How the past can provide context for your future plans
For our recent book, Product Roadmaps Relaunched: How to Set Direction while Embracing Uncertainty (O’Reilly), my co-authors C. Todd Lombardo, Evan Ryan, and I interviewed over 80 practicing product people. We gathered so much insight, so many great examples, and so many pithy quotes that we simply didn’t have space to include everything we really wanted to.
One concept I really wish we’d had space for is the idea of providing a rearward view of the roadmap — essentially a summary of what’s been delivered in the recent past — as a way to set context for the forward-looking portion of the roadmap. This idea came from a conversation with Matt Poepsel who runs product at The Predictive Index, a workforce assessment company headquartered in Westwood, MA. Matt summarized it this way:
“It’s very hard to keep track of all of the changes we’ve been making so we’ve started including 90 days of ‘here’s what we just did.’ This makes sure people don’t forget what we’ve recently accomplished, and helps them see the connecting lineage between what we launched and what’s coming out — and how this is growing us toward our vision.”
Matt Poepsel’s product roadmap for The Predictive Index always includes a column for what was delivered in the prior quarter to help stakeholders see progress toward his product vision.
A presentation on things you plan to deliver in the future can leave stakeholders — people like your executive team, your sales and marketing peers, your customers and partners — feeling a little anxious. Sounds good, they are thinking, but can you deliver? Will it be as great as you say? Will it ship on time?
People sometimes forget even the very recent past, so a reminder before you launch into your future plans sets the stage properly. You should never over-promise on your roadmap, but a reminder of the great stuff you’ve just shipped gives people more confidence in your ability to deliver because the track record is clear.
At the same time, you probably didn’t deliver precisely what was on your roadmap the last time you spoke to these people, so a rearward view is an opportunity to provide clarity on how the roadmap has evolved and why.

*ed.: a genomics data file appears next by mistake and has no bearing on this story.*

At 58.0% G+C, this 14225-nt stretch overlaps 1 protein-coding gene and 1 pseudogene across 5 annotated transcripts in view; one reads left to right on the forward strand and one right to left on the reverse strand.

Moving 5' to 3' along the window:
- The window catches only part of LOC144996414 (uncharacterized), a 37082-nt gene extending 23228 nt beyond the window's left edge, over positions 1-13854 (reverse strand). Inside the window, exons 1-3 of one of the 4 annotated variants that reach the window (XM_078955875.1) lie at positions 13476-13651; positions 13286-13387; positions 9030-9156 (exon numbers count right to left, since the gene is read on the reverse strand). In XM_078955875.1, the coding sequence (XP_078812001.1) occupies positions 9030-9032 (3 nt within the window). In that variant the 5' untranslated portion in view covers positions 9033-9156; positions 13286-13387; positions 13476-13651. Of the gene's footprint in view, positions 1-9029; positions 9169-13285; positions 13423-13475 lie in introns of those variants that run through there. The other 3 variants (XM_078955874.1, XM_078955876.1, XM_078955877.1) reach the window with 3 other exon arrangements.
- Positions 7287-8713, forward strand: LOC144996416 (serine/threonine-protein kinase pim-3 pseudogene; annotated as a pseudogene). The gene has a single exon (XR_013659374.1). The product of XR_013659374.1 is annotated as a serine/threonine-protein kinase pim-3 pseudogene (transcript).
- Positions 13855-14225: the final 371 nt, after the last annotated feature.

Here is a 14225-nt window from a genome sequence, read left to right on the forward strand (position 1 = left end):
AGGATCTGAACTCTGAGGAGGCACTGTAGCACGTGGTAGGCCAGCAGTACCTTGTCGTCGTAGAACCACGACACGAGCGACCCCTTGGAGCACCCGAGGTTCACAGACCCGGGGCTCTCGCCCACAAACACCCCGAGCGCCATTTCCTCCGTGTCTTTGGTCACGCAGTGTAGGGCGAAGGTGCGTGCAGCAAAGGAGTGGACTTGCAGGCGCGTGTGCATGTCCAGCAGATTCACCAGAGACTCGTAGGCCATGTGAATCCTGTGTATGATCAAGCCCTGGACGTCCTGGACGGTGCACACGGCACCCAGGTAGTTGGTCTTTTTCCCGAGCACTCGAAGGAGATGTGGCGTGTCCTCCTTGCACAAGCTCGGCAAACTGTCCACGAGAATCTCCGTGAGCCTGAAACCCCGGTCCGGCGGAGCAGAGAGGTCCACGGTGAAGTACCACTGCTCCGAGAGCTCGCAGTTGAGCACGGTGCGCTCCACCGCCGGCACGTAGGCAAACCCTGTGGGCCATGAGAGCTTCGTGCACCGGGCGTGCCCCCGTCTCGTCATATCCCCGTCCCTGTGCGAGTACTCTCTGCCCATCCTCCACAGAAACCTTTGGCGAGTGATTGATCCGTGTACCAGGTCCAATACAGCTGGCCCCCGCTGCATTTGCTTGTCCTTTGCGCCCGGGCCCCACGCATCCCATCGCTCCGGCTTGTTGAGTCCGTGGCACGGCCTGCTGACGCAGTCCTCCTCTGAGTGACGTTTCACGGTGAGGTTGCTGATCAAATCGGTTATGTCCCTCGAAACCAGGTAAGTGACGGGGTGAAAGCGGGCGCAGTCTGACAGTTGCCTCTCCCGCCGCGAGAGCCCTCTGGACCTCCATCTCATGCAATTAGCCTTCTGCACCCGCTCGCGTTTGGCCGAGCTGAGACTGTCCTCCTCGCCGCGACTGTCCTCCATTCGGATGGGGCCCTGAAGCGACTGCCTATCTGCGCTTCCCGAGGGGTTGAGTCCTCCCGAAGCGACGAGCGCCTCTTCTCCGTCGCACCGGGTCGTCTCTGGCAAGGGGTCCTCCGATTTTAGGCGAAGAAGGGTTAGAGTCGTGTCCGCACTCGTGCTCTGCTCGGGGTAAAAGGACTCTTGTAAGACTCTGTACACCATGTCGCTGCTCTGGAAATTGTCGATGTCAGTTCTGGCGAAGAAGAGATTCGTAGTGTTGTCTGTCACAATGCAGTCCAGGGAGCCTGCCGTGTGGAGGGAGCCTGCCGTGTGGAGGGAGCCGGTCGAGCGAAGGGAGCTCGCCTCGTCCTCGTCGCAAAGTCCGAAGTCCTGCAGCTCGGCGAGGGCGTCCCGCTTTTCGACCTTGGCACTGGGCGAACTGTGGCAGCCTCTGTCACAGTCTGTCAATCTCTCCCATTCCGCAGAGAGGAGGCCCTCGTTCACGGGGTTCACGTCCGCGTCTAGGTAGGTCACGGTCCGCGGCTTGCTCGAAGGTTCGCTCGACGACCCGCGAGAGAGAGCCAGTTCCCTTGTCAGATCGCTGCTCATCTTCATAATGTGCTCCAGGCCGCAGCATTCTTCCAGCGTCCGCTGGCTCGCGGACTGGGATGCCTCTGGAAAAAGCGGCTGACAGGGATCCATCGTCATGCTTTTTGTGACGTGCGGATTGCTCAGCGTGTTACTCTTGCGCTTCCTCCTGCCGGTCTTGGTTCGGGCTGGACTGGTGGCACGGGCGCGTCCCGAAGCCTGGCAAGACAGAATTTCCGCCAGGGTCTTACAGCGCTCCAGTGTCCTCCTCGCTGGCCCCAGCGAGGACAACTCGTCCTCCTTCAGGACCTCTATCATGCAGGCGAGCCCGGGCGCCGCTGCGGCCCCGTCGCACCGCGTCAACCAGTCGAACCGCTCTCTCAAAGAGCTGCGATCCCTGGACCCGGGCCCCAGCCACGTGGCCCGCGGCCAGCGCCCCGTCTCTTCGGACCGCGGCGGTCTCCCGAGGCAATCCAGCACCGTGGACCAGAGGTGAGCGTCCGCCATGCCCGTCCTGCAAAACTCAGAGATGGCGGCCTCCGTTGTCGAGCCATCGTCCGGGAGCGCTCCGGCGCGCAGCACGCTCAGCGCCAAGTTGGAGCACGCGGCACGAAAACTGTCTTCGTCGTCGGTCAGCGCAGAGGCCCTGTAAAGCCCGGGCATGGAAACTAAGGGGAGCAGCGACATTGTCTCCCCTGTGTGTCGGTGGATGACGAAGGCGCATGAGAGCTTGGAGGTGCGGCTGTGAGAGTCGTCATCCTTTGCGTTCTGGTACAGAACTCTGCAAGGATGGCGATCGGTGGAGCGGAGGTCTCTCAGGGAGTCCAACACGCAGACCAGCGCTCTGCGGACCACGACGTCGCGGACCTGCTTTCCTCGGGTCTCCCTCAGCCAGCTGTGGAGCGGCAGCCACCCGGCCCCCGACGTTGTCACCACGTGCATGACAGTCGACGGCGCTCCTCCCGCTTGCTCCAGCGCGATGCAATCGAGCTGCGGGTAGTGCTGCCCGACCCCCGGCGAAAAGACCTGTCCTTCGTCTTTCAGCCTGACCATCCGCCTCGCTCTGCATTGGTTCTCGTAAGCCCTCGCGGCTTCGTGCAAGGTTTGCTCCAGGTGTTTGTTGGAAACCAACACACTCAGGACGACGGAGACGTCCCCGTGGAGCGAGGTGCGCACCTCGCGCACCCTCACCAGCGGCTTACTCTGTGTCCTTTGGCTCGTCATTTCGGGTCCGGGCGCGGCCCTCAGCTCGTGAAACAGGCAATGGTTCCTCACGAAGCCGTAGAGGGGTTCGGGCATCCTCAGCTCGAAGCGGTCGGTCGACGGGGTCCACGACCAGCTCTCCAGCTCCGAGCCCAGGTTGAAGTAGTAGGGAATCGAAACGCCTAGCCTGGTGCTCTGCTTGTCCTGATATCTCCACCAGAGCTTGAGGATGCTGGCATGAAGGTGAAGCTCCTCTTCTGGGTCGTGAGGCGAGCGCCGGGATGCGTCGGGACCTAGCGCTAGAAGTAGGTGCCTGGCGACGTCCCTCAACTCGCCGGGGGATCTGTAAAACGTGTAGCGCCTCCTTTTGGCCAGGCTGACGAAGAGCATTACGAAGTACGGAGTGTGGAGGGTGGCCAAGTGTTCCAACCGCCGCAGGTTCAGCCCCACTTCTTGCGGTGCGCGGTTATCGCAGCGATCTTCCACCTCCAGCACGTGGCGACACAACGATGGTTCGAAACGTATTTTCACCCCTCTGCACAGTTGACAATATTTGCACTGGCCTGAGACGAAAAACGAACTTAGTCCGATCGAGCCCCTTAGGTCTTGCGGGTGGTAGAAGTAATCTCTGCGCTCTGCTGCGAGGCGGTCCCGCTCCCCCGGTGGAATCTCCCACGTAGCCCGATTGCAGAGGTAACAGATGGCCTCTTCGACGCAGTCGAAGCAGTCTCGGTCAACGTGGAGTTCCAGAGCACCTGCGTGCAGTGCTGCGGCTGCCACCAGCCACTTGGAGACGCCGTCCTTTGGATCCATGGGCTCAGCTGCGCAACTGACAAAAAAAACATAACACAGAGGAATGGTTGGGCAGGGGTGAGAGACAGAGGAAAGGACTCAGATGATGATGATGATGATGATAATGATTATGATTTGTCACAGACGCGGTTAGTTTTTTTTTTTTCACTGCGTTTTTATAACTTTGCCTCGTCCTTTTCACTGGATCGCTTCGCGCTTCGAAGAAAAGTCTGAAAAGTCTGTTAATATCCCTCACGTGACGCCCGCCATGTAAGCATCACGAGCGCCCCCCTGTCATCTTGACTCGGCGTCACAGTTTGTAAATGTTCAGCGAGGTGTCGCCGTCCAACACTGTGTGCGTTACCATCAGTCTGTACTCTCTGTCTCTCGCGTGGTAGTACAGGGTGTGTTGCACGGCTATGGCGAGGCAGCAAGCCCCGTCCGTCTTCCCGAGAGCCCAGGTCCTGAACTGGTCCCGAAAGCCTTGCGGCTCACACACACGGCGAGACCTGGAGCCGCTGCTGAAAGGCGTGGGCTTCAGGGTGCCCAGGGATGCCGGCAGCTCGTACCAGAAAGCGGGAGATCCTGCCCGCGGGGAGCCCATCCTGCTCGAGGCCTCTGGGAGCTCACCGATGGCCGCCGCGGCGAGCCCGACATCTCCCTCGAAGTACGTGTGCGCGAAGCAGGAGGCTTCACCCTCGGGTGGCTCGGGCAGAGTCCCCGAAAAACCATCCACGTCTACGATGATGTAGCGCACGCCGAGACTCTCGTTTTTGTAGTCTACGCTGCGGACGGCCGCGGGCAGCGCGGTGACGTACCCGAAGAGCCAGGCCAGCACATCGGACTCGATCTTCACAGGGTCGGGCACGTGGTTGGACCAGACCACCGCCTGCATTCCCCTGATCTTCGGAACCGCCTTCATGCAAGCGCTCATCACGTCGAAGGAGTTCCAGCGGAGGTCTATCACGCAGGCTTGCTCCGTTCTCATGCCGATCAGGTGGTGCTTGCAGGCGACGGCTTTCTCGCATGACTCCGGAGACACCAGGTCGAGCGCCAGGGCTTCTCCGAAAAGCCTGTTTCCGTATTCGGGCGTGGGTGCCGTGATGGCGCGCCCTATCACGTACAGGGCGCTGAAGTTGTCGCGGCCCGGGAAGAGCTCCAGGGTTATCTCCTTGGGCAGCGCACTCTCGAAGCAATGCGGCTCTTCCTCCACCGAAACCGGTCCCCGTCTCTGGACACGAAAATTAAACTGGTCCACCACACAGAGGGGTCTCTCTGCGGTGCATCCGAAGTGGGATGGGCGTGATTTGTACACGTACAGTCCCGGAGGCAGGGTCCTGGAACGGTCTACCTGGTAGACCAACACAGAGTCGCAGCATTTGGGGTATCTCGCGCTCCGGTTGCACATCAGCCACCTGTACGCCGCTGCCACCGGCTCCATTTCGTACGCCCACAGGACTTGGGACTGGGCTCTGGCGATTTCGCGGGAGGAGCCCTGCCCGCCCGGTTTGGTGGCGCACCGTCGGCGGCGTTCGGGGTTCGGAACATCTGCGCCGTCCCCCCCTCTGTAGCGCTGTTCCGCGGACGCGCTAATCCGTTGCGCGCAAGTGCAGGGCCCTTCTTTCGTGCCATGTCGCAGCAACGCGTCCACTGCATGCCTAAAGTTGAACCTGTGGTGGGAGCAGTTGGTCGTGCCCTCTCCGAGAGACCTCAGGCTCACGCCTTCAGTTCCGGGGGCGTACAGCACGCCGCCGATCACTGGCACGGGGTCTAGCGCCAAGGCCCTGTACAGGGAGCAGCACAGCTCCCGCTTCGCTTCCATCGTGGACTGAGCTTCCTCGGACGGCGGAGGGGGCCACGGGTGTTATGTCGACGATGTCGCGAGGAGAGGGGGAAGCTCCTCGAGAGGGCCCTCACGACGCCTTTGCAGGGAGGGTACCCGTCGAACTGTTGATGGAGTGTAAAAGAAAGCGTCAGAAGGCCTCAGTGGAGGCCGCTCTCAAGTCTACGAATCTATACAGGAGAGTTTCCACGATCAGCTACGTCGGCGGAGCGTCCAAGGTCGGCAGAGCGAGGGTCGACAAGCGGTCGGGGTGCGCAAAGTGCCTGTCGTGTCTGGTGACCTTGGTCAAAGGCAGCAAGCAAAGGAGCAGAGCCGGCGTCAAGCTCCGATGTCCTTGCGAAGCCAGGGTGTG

Maybe something took longer than expected (I’m sure that never happens to you), so you moved it to a later timeframe or delivered only a portion. Maybe you learned something was less important than you thought, so you removed it altogether. Maybe you pounced on an opportunity to ace out a competitor or capture a large deal.
Explaining why the roadmap changed isn’t making excuses; it’s providing clarity and helping your stakeholders understand your thinking, your priorities, and your strategic direction. For the cynics in your audience, it’s also showing that you aren’t trying to hide anything.
Context, Context, Context
We talk a lot in the book about explaining the “why” of your roadmap. Where many roadmaps are just a list of features and dates, we recommend starting with your product vision, your business objectives, the market problems to be solved, and whatever other context your stakeholders need to understand the value you are focused on delivering.
Torrance Robinson, Founder & CEO of trovvit, makers of a portfolio and networking tool for students in New York City, says,
“Products are a journey not a destination. A product roadmap should, by definition, have built in reflection dates to review what you have done. This helps the company to learn from past experiences, course correct where needed, and plan the next part of the journey. The process keeps you honest, and connected to your vision, your clients and your investors.”
The rearview mirror you build into your roadmap presentation can provide a potent connection between what’s coming, what’s come before, and how together they form a clear path toward your product vision. It doesn’t have to take up much space in your slides or time in your presentation, but those few minutes can set up the rest of the conversation for success.
Bruce McCarthy is Founder of UpUp Labs and President of the Boston Product Management Association. He’s been called the product management Stig. Bruce’s team helps organizations improve the return on their investments in product development. He is an internationally-recognized thought-leader and sought-after speaker on product roadmapping, prioritization, team effectiveness, and leadership. Bruce and his team work with companies such as Vistaprint, Localytics, Zipcar, Johnson & Johnson, Citrix, and Huawei, providing coaching, mentoring, and tools such as Awesomeness, a solution for measurably enhancing team effectiveness.
Steve Blank said about Bruce’s new book, Product Roadmapping Relaunched: How to Set Direction While Embracing Uncertainty, “It’s about time someone brought product roadmapping out of the dark ages of waterfall development and made it into the strategic communications tool it should be. McCarthy and team have cracked the code.”